How Interstellar Space Travel Works (Infographic)

Here's what we would have to do to reach a star in less than a hundred years.
Here's what we would have to do to reach a star in less than a hundred years. (Image credit: Karl Tate,

Even the fastest humans and spacecraft launched thus far would take many thousands of years to reach the closest stars. Speeds about 75 times faster than this would be required if we hope to make an interstellar trip in less than a hundred years.

To understand the difficulty of interstellar travel, one must comprehend the incredible distance involved. Even the closest star is more than 266,000 times farther away than our own sun. Consider the speed of light. Light, the fastest thing known, takes only 8 minutes to travel to us from the sun, but requires more than four years to get to the nearest star.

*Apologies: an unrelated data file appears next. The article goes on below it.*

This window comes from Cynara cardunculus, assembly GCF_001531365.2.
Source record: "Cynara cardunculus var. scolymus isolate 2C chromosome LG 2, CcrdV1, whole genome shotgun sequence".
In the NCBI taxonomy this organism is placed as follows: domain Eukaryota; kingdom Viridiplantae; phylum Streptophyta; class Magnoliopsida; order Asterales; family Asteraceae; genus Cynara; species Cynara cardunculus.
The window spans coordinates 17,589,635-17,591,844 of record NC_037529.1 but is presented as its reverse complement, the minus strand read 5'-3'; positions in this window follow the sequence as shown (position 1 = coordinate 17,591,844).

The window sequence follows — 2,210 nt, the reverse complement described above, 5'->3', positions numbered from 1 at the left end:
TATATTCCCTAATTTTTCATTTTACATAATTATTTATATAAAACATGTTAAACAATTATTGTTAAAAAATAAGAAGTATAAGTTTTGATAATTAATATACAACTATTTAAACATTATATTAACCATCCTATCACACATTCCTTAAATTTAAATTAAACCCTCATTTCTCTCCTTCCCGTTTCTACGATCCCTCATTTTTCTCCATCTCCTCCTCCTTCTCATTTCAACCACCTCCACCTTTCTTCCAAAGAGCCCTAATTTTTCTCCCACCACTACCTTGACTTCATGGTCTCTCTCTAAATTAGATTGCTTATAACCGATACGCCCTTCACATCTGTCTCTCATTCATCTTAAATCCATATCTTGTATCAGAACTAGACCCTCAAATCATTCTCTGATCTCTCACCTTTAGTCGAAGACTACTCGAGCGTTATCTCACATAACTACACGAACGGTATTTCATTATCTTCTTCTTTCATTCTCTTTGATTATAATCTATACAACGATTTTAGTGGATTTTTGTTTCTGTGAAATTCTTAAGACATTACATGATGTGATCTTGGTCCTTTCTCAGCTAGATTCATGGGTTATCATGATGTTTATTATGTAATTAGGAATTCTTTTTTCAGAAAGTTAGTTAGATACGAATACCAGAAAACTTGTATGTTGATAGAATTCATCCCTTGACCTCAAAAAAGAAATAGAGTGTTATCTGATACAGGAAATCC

A handgun bullet travels at 720 miles per hour, but would take nearly 4 million years to get to the nearest star. The fastest object ever launched into space is the Voyager 1 probe, and it would take nearly 75,000 years to make the trip.

Today’s chemical rockets are far too slow for interstellar travel. To have a hope of reaching the closest star in less than a hundred years, we would have to accelerate a starship to nearly 30 million mph.

Rockets using nuclear fusion or antimatter propulsion could do the job, but they would have to be developed. It is theoretically possible that by warping space, a starship might travel faster than light without violating the laws of physics within its own bubble of space-time.

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Karl Tate contributor

Karl's association with goes back to 2000, when he was hired to produce interactive Flash graphics. From 2010 to 2016, Karl worked as an infographics specialist across all editorial properties of Purch (formerly known as TechMediaNetwork).  Before joining, Karl spent 11 years at the New York headquarters of The Associated Press, creating news graphics for use around the world in newspapers and on the web.  He has a degree in graphic design from Louisiana State University and now works as a freelance graphic designer in New York City.